supplies, so that families can visit and help care for their pets.”
Added Humane Society International representative Bernard
Unti, “HSI has made a $50,000 grant to the Japan Animal Welfare
Society, arranged for the purchase and shipment of $120,000 in
supplies, and helped to set the stage for emergency sheltering. In
the coming days,” Unti pledged, “HSI will give and do more.”
The Japan Animal Welfare Society and the Japan SPCA jointly
reported, “We have secured locations in three cities and are
preparing to transport pet supplies. We’re communicating with local
vet groups and municipal governments. We hope to be able to send
rescuers to the disaster zone.”
“PETA Asia-Pacific campaigner Ashley Fruno has been in Japan
with Isabella Gallaon-Aoki of Animal Friends Niigata since the day
after the devastation,” said the PETA web site, “providing food,
water, and care to animals abandoned when their guardians fled, and
are also providing food to animals whose guardians are having a hard
time getting supplies.” The North Dakota-based organization World
Vets also sent trained personnel.
The most consistent source of information about animal rescue
operations was, however, Elizabeth Oliver, who e-mailed daily
updates, beginning on March 18, when she noted the threat to
surviving humans and animals from “cold winds and snow in the north.
Influenza is spreading,” she added. An H5N1 outbreak in Chiba
prefecture [see below] was not known to have crossed into humans,
but the potential for an epidemic was recognized. “Am writing this
at Haneda airport,” Oliver mentioned, “where hundreds of people are
trying to leave Tokyo for safer places, many with pets.”
Animal Refuge Kansai that evening sent a team to Sendai to
distribute animal supplies at evacuation centers. Oliver meanwhile
directed workers building a new ARK shelter in Sasayama, Hyogo
Prefecture, to build temporary housing for animals who had nowhere
else to go.
Accommodations offered by the Guide Dog Association for the
ARK crew in Sendai turned out to be just a parking space, obliging
the ARK crew to sleep sitting up in the van. Oliver sought to obtain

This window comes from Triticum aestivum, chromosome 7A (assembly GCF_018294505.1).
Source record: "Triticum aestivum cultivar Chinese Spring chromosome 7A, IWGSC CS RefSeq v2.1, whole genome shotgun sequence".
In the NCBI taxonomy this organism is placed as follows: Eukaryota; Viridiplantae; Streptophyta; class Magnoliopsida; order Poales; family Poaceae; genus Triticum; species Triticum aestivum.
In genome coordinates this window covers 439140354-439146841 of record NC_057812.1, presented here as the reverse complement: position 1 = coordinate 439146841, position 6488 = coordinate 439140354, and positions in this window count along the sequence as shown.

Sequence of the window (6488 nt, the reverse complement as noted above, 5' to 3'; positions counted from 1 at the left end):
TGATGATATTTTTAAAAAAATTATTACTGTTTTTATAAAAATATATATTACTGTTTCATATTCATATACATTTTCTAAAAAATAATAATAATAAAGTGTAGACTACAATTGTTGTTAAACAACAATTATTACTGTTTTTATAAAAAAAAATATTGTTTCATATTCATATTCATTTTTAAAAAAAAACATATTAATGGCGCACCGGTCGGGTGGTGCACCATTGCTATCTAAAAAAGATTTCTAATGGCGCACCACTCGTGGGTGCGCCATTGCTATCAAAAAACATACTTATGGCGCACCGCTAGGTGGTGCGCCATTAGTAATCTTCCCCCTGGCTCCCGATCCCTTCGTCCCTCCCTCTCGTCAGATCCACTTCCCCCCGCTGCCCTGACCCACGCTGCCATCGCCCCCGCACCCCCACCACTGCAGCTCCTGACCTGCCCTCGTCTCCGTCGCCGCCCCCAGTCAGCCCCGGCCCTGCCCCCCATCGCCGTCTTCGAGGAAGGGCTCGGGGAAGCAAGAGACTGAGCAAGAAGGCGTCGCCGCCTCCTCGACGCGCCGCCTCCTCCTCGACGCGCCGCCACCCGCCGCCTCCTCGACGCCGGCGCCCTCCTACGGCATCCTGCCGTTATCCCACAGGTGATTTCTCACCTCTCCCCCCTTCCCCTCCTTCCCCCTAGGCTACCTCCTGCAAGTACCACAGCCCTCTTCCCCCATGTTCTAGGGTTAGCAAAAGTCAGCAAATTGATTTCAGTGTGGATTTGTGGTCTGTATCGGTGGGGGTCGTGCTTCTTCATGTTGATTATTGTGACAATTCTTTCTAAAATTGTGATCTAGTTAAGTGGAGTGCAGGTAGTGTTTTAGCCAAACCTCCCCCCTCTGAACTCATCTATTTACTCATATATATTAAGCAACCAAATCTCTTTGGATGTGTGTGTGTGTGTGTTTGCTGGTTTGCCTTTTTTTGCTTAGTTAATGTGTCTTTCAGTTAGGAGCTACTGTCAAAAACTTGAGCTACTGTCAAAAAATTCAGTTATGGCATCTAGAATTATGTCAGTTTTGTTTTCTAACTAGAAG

additional vehicles, to send more supplies and help, but “There are
no rental trucks available now,” she learned, “and the only one we
had a chance of renting would not allow us to carry pets.” Next
Oliver tried to buy a new four-wheel drive vehicle, only to find
that “Even new vehicles are unavailable until May or later,” because
of loss of inventory when the tsunami hit major vehicle assembly
By March 24, ARK personnel from Osaka and Tokyo had
partnered to evacuate animals with Niigata Animal Garden, the Japan
Cat Network, Heart Tokushima, and Hearing Dogs for Deaf People, of
“We are concentrating on the area of Ishinomaki in Miagi
Prefecture,” Oliver wrote, where 200 evacuation centers housed as
many as 1,000 people each. “At present people keep their pets in
cars outside. But these centers will close at the end of March, so
we worry where people will move to and what will happen to their
pets,” Oliver said.
ARK staff were unable to get near Fukushima, Oliver said,
but they learned that “There are many animals within that area,”
while nearby animal control shelters had empty cage space for any who
could be recovered.
Oliver’s last report before ANIMAL PEOPLE went to press came
on March 28. “Although quite a few animals were seen [in the
disaster areas] after the quake, there are none to be seen now,”
she said. “It is thought that they died from trauma, shock or
stress.” Oliver preferred talking about pianist Rika Zayasu, who
held a pair of concerts in London, England, to benefit the Japanese
Red Cross and ARK.

Print Friendly

Leave a Reply

Your email address will not be published.